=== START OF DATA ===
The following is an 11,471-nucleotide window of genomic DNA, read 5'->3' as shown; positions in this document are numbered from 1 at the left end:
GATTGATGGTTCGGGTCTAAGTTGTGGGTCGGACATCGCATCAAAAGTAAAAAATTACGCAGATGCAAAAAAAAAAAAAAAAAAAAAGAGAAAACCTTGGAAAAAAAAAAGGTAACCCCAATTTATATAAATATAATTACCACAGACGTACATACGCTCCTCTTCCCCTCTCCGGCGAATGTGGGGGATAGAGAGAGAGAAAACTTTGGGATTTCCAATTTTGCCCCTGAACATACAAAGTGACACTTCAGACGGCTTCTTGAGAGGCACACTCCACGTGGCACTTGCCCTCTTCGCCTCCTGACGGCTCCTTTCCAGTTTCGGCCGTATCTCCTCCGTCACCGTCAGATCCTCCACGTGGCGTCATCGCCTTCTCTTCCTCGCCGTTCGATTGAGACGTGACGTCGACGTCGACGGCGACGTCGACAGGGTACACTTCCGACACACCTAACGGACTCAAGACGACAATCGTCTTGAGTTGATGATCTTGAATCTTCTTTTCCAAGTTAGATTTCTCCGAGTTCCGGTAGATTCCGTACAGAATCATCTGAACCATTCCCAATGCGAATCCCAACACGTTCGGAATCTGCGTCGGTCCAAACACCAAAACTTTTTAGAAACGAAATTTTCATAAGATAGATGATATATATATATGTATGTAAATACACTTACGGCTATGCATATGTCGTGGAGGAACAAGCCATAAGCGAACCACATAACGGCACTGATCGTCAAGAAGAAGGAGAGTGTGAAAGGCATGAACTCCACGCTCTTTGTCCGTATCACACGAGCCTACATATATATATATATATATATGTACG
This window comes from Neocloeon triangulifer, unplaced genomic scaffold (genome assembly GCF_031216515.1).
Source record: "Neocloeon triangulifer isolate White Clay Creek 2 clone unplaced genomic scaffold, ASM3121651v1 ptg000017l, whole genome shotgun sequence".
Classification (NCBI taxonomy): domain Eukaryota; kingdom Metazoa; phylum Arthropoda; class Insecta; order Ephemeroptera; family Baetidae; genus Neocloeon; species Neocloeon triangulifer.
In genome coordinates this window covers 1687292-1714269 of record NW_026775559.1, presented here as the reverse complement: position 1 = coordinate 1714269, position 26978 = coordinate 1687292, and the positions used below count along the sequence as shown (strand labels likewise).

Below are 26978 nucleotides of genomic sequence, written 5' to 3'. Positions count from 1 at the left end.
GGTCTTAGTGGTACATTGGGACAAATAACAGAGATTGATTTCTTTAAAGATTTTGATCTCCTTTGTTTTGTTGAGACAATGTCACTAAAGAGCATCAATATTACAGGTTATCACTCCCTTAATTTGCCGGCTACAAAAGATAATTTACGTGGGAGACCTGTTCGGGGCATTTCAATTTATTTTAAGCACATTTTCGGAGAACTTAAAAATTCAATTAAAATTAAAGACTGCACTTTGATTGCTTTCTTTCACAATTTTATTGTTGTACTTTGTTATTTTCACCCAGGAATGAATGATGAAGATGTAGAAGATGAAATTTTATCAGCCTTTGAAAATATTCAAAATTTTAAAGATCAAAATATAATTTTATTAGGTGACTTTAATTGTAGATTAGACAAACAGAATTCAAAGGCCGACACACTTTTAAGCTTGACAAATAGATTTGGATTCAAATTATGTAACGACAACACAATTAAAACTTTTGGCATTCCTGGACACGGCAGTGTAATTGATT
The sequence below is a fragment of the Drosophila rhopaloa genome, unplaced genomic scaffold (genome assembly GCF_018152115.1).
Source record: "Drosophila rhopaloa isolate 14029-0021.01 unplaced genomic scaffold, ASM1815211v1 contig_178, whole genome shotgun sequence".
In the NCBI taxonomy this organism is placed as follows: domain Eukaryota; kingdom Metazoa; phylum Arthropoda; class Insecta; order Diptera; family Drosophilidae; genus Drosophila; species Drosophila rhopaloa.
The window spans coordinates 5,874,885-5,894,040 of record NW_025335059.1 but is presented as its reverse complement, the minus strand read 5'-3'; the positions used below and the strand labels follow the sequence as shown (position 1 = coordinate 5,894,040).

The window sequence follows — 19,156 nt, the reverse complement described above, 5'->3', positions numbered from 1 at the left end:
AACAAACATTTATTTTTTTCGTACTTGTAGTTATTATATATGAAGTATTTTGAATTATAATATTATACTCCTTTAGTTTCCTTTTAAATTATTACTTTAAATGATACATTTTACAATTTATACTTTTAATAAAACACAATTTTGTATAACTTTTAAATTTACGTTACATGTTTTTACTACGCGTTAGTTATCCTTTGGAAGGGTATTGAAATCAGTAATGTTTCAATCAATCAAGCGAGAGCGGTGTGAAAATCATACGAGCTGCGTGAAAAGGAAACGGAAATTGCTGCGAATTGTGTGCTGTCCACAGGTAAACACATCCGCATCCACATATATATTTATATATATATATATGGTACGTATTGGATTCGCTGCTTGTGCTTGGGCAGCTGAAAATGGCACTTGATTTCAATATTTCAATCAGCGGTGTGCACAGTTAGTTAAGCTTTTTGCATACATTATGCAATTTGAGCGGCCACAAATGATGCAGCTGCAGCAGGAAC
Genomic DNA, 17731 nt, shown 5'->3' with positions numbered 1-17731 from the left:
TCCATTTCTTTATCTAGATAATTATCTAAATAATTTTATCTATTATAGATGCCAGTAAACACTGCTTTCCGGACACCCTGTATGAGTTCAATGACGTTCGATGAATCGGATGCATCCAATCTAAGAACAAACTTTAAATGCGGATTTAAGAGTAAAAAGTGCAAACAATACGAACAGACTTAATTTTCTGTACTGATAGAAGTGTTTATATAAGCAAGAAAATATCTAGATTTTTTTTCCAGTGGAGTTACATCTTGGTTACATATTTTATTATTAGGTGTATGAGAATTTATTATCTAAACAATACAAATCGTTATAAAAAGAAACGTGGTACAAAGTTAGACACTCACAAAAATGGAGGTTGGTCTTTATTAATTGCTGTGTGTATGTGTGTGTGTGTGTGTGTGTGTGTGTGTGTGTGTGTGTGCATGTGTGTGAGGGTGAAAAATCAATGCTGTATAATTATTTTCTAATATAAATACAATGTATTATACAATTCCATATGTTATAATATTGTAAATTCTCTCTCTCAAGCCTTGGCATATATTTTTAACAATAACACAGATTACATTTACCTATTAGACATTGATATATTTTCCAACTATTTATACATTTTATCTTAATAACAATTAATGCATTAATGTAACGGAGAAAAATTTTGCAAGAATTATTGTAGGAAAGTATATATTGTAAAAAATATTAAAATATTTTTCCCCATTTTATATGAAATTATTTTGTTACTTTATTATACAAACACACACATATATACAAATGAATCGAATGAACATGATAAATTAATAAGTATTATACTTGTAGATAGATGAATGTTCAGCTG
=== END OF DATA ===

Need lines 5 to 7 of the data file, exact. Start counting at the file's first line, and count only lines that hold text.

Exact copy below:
Classification (NCBI taxonomy): domain Eukaryota; kingdom Metazoa; phylum Arthropoda; class Insecta; order Ephemeroptera; family Baetidae; genus Neocloeon; species Neocloeon triangulifer.
In genome coordinates this window covers 1687292-1714269 of record NW_026775559.1, presented here as the reverse complement: position 1 = coordinate 1714269, position 26978 = coordinate 1687292, and the positions used below count along the sequence as shown (strand labels likewise).

Below are 26978 nucleotides of genomic sequence, written 5' to 3'. Positions count from 1 at the left end.